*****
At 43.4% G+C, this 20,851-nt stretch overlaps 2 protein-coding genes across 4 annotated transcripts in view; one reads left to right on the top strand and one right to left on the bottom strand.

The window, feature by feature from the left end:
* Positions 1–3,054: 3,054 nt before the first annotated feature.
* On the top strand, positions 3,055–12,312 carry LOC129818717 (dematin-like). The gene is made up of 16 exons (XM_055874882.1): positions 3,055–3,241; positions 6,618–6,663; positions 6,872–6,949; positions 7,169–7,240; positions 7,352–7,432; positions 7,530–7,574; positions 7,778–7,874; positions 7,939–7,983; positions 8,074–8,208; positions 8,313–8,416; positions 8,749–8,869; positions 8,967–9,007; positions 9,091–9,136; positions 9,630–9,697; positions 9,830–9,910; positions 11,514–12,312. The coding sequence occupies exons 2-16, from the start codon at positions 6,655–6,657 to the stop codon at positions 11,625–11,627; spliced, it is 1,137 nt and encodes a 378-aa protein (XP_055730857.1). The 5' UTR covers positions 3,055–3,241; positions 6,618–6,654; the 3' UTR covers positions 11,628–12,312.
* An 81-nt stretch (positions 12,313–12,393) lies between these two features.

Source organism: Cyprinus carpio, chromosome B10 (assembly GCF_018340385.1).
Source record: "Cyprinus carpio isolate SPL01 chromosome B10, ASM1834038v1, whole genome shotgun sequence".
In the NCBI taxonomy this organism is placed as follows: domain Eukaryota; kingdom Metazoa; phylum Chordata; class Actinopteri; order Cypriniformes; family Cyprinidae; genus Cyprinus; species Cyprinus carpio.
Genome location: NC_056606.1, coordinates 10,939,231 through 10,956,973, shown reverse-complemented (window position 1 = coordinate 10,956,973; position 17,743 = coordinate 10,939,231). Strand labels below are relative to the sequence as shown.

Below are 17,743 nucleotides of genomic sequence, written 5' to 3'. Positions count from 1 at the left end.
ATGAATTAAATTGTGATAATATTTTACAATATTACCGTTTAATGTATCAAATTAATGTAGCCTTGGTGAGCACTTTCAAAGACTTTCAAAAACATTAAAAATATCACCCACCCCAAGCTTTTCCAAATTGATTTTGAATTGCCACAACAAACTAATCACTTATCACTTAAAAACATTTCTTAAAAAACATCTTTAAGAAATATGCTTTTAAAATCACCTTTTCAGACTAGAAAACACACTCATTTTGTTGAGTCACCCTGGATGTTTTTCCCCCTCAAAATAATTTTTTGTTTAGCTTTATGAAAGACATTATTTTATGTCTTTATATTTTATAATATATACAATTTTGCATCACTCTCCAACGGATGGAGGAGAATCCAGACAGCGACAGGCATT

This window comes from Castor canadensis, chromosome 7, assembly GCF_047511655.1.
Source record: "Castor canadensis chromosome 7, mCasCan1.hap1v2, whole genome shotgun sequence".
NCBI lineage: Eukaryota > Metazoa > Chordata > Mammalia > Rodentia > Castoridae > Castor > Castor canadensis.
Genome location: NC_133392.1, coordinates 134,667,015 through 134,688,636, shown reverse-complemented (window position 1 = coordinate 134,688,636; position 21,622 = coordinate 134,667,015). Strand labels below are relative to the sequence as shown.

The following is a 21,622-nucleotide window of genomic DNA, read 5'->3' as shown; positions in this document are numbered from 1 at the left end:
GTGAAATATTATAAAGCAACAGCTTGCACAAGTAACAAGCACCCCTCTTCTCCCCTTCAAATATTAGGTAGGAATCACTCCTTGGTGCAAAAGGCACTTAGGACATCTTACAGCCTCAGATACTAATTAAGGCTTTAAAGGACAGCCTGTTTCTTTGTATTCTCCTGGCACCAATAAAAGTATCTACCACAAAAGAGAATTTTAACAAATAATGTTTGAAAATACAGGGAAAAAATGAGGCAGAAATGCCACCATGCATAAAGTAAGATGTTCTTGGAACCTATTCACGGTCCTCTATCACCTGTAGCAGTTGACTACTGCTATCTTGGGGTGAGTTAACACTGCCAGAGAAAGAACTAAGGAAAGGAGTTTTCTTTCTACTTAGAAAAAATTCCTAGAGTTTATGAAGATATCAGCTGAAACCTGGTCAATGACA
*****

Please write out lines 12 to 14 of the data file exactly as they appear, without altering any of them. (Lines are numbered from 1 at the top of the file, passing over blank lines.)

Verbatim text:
This window comes from Castor canadensis, chromosome 7, assembly GCF_047511655.1.
Source record: "Castor canadensis chromosome 7, mCasCan1.hap1v2, whole genome shotgun sequence".
NCBI lineage: Eukaryota > Metazoa > Chordata > Mammalia > Rodentia > Castoridae > Castor > Castor canadensis.